26 March 2013

What does Kiba see?

Well my suspicions were dead on, although the result is more minor than I expected. The opthalmologist checked for any problems in the pressure, looked for cataracts, etc, and found nothing clinically significant (she has a minor cyst and minor lens hardening, both nothing that should cause an issue and normal findings in a dog who is 8 years old). So he did a retinoscopy and found that she is far-sighted, it is fairly minor, it is on both sides, but the right is worse than the left. It shows up like this on my paperwork:
-1 Diopter Refraction OD
-0.5 Diopter Refraction OS

It was his opinion that this is not all that abnormal and some dogs will not really present with takeoff problems at this level of far-sightedness, but obviously some do. It just depends on the dog's reaction to it. Kiba's reaction seems to be "lock onto the jump early while she can still see it clearly, and then leap for it".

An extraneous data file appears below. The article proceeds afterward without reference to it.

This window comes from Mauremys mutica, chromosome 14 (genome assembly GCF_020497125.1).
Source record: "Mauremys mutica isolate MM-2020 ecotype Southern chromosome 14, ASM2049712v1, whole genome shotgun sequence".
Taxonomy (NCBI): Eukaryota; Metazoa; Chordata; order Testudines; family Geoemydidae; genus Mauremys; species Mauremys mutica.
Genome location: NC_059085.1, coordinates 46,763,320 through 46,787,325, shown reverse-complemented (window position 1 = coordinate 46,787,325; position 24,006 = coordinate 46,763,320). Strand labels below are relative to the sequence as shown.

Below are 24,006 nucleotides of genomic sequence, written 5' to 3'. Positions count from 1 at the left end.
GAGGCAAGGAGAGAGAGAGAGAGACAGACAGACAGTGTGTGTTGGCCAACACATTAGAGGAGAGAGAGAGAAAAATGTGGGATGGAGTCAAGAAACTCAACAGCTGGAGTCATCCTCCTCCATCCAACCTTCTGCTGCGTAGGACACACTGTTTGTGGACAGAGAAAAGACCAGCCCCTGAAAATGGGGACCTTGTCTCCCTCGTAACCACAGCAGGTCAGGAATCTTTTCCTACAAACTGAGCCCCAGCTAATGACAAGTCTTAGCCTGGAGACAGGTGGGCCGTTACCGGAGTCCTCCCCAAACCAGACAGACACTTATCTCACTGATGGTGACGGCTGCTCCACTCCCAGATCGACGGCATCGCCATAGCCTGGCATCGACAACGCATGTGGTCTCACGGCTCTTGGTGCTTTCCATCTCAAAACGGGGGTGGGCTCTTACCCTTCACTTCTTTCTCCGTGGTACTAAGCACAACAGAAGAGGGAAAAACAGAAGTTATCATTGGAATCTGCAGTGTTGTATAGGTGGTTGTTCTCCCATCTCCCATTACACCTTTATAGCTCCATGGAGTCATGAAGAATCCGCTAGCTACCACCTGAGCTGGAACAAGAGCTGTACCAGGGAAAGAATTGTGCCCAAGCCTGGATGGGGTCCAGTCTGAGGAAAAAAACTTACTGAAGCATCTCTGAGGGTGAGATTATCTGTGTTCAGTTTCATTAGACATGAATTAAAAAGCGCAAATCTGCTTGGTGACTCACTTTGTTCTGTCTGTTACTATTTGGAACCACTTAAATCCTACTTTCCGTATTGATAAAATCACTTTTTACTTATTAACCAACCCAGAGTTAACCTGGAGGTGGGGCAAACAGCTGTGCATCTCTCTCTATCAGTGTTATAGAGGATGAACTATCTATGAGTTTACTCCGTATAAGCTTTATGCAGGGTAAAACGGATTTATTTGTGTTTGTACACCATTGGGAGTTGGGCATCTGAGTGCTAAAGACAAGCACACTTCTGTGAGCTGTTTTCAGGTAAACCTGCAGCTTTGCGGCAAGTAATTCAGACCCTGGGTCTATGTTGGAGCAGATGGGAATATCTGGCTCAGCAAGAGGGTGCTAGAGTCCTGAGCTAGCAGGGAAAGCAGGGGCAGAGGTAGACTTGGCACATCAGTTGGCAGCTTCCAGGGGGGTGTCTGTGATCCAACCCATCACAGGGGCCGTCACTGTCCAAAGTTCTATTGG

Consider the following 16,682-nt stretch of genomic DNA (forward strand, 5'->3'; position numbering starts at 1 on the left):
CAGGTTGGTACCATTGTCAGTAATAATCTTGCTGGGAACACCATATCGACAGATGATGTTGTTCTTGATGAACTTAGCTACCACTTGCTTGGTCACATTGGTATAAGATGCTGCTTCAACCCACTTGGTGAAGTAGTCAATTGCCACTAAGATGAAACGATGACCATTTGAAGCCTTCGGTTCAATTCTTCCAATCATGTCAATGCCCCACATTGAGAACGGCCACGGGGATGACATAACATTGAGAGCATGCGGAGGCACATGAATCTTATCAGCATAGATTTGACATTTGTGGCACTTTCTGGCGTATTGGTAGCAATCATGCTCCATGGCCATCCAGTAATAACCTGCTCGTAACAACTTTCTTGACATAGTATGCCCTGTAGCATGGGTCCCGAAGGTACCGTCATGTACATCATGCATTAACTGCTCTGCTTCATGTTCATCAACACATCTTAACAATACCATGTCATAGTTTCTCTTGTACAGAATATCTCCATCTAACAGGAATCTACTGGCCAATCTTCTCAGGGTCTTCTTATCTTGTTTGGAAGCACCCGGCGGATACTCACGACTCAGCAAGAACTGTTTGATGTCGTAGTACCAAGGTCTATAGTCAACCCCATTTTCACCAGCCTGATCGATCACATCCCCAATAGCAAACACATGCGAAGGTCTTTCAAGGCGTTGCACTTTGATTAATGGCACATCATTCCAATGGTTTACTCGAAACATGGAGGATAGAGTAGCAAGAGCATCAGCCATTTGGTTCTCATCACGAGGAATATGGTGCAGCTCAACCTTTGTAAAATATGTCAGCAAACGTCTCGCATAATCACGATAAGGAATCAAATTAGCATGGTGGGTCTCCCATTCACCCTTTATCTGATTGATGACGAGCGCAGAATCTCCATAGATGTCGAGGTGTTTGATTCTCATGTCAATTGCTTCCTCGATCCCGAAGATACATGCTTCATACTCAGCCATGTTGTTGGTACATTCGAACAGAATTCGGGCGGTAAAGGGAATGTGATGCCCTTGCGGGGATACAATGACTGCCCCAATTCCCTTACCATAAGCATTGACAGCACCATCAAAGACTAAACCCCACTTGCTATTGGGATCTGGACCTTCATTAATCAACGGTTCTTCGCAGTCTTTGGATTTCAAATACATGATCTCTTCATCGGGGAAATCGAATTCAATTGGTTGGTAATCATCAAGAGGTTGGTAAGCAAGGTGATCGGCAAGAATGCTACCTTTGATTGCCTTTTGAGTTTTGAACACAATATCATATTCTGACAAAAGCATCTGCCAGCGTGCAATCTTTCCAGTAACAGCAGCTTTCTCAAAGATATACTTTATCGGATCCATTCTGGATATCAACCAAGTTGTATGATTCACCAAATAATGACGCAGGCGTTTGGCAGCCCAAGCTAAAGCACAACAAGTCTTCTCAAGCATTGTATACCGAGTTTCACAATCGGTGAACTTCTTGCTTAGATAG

So what does this mean? Well, it means Kiba does indeed have trouble seeing things clearly once she gets up close. It means the way I have been trying to run her is stepping in the right direction. It also means her vision is not "terrible", so I think I am comfortable enough to give running her a shot for a little bit longer. I feel that she should at least reasonably be able to not smash into things in a dangerous fashion. Because I wanted to wait for the results of this test, I have pulled her from the next trial, and I am not trialing again until after Tryouts. I think this is probably good for me, since I can think through some theory on running Kiba, how to avoid letting her "lock on" to the off course obstacles, and maybe even teach her a verbal that means "unlock" and look for me. It will also allow me to strongly focus on running Strafe as we approach Tryouts. Then I will put Kiba back into trialing at the end of May, I think I will give both AKC and USDAA a shot, and if we fail miserably for a few months then I will go ahead and let her retire. I am never one to beat a dead horse, I am happy to move on.

I am glad that my observations of my dog's behavior led me to the correct answer. And I am glad that I paid the money to confirm it, and I don't have to wonder if she has a fixable eye disease!


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